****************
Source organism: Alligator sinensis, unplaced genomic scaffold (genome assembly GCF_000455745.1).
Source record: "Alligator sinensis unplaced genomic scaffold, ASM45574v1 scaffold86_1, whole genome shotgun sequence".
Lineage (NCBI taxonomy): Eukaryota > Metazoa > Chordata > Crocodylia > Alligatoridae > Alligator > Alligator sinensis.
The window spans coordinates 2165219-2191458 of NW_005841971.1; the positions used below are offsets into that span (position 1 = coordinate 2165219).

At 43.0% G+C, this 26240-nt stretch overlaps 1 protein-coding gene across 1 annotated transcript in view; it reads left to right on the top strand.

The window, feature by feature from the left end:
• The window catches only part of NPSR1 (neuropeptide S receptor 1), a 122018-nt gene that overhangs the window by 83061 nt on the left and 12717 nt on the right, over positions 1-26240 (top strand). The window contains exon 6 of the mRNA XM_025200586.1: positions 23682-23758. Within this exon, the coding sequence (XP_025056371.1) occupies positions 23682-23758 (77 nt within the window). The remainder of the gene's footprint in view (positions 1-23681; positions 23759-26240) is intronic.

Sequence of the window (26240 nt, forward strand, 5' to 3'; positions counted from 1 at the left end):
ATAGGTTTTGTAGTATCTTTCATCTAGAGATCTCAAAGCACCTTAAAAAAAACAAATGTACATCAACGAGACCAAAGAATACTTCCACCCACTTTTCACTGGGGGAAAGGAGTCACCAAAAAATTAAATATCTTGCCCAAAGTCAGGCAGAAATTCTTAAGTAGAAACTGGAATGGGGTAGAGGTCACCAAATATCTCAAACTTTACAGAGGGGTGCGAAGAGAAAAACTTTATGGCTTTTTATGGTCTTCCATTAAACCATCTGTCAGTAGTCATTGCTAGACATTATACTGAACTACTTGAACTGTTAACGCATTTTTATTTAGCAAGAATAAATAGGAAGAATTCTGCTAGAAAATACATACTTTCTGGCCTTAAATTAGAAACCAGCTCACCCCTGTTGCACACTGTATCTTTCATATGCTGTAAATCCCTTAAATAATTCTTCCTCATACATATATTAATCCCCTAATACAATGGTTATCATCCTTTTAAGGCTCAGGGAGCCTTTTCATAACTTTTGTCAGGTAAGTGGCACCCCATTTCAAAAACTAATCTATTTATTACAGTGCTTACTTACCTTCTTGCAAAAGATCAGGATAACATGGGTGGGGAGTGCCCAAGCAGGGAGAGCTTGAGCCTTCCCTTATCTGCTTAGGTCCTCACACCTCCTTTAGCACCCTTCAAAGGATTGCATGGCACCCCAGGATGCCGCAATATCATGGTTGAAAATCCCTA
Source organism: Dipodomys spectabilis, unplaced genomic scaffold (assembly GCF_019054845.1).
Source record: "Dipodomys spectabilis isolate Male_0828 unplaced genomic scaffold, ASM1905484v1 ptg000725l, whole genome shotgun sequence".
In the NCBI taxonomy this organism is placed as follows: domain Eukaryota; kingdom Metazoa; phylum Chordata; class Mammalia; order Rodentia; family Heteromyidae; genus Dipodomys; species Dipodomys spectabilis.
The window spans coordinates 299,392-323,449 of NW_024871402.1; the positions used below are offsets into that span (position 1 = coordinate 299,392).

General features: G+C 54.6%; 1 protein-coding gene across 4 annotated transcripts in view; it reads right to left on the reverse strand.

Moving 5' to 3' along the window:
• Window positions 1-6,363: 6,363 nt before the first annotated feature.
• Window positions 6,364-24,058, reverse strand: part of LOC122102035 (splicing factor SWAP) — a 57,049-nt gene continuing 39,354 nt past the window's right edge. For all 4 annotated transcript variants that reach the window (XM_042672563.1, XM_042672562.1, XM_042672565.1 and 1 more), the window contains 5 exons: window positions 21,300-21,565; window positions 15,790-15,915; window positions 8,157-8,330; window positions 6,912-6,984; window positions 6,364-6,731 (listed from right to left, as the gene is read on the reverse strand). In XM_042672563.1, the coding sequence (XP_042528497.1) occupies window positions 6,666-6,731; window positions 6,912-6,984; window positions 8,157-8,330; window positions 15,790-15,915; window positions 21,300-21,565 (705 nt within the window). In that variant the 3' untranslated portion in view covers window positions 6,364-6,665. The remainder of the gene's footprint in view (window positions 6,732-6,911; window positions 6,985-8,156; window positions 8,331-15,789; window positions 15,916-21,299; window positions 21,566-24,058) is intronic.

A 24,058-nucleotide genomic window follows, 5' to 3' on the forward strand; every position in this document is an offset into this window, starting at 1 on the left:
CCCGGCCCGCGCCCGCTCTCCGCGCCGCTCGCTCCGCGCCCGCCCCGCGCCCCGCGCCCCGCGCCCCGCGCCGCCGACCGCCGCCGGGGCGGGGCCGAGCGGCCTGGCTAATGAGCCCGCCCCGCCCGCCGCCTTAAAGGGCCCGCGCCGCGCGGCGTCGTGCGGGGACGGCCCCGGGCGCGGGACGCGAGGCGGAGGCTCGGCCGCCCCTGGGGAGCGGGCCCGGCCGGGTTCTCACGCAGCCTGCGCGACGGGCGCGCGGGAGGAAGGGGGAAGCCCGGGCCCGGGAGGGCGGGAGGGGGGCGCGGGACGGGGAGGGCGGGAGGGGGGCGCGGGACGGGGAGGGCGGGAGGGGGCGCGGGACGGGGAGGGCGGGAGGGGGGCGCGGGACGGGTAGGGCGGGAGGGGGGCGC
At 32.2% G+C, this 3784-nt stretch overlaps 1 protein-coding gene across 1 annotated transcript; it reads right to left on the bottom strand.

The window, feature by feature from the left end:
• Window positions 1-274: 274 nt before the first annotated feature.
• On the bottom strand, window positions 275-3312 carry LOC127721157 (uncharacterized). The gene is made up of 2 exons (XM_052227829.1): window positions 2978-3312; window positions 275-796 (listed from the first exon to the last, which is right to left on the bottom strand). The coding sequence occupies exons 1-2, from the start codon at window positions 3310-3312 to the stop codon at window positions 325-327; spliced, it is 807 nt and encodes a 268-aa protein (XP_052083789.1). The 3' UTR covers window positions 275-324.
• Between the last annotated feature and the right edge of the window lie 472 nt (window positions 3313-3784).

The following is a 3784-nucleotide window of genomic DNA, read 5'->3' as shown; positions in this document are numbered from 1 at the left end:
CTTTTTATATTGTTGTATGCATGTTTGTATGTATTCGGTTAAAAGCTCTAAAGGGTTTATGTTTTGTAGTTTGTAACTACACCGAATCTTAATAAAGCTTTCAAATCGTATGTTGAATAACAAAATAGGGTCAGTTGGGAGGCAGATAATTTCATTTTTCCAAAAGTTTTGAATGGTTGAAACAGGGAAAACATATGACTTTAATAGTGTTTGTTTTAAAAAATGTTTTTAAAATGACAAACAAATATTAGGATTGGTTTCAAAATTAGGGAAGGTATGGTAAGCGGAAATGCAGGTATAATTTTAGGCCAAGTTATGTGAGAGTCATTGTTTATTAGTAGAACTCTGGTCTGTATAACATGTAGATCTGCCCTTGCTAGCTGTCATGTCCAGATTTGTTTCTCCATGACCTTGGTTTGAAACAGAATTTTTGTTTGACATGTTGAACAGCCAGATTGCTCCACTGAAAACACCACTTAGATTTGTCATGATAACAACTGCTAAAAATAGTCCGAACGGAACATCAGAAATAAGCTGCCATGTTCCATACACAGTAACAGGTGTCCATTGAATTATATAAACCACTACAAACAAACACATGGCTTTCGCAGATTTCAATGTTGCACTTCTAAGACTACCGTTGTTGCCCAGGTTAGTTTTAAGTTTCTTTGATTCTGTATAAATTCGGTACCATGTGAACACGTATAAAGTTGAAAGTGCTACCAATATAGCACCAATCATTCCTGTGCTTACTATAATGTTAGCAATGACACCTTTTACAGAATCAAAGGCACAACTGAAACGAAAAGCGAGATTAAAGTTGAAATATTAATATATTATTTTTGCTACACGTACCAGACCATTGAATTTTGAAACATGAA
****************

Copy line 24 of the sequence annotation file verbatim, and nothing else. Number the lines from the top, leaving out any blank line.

• Between the last annotated feature and the right edge of the window lie 472 nt (window positions 3313-3784).